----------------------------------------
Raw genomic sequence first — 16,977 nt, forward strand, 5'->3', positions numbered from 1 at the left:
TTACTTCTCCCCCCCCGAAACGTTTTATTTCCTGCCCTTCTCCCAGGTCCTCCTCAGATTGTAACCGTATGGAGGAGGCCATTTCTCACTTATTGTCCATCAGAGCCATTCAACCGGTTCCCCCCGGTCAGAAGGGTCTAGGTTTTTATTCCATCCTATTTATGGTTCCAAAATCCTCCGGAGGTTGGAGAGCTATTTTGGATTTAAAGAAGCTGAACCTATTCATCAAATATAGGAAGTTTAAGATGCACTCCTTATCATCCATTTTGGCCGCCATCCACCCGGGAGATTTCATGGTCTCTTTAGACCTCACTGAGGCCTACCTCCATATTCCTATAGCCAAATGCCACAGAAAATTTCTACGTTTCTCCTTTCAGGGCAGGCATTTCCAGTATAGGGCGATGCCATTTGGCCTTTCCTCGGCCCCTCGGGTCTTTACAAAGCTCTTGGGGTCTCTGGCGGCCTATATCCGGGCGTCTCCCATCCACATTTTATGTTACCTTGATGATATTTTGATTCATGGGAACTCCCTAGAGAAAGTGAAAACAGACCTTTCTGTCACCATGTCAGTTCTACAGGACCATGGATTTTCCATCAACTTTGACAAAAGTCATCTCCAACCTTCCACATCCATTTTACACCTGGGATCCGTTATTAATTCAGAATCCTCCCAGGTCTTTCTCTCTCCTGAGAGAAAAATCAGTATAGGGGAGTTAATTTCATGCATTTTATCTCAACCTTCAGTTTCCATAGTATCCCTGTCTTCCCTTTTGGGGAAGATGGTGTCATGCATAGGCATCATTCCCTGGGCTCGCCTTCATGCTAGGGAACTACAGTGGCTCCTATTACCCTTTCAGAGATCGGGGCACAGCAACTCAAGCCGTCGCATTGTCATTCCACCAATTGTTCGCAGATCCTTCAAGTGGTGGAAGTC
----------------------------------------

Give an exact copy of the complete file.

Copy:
Raw genomic sequence first — 16,977 nt, forward strand, 5'->3', positions numbered from 1 at the left:
TTACTTCTCCCCCCCCGAAACGTTTTATTTCCTGCCCTTCTCCCAGGTCCTCCTCAGATTGTAACCGTATGGAGGAGGCCATTTCTCACTTATTGTCCATCAGAGCCATTCAACCGGTTCCCCCCGGTCAGAAGGGTCTAGGTTTTTATTCCATCCTATTTATGGTTCCAAAATCCTCCGGAGGTTGGAGAGCTATTTTGGATTTAAAGAAGCTGAACCTATTCATCAAATATAGGAAGTTTAAGATGCACTCCTTATCATCCATTTTGGCCGCCATCCACCCGGGAGATTTCATGGTCTCTTTAGACCTCACTGAGGCCTACCTCCATATTCCTATAGCCAAATGCCACAGAAAATTTCTACGTTTCTCCTTTCAGGGCAGGCATTTCCAGTATAGGGCGATGCCATTTGGCCTTTCCTCGGCCCCTCGGGTCTTTACAAAGCTCTTGGGGTCTCTGGCGGCCTATATCCGGGCGTCTCCCATCCACATTTTATGTTACCTTGATGATATTTTGATTCATGGGAACTCCCTAGAGAAAGTGAAAACAGACCTTTCTGTCACCATGTCAGTTCTACAGGACCATGGATTTTCCATCAACTTTGACAAAAGTCATCTCCAACCTTCCACATCCATTTTACACCTGGGATCCGTTATTAATTCAGAATCCTCCCAGGTCTTTCTCTCTCCTGAGAGAAAAATCAGTATAGGGGAGTTAATTTCATGCATTTTATCTCAACCTTCAGTTTCCATAGTATCCCTGTCTTCCCTTTTGGGGAAGATGGTGTCATGCATAGGCATCATTCCCTGGGCTCGCCTTCATGCTAGGGAACTACAGTGGCTCCTATTACCCTTTCAGAGATCGGGGCACAGCAACTCAAGCCGTCGCATTGTCATTCCACCAATTGTTCGCAGATCCTTCAAGTGGTGGAAGTC